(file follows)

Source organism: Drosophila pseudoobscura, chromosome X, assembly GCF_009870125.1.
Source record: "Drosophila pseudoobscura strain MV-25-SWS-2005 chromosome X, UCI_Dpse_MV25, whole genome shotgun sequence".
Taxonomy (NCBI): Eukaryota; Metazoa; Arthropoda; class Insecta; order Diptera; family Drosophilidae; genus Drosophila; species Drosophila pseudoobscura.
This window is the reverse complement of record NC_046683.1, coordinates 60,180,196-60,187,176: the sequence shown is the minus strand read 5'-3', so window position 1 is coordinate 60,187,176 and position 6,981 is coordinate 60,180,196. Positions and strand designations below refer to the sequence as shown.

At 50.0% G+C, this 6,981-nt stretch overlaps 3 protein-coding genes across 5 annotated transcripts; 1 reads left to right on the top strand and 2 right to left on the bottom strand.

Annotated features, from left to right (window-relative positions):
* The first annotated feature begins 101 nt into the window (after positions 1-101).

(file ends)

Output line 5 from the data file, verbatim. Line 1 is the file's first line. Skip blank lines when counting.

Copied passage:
At 50.0% G+C, this 6,981-nt stretch overlaps 3 protein-coding genes across 5 annotated transcripts; 1 reads left to right on the top strand and 2 right to left on the bottom strand.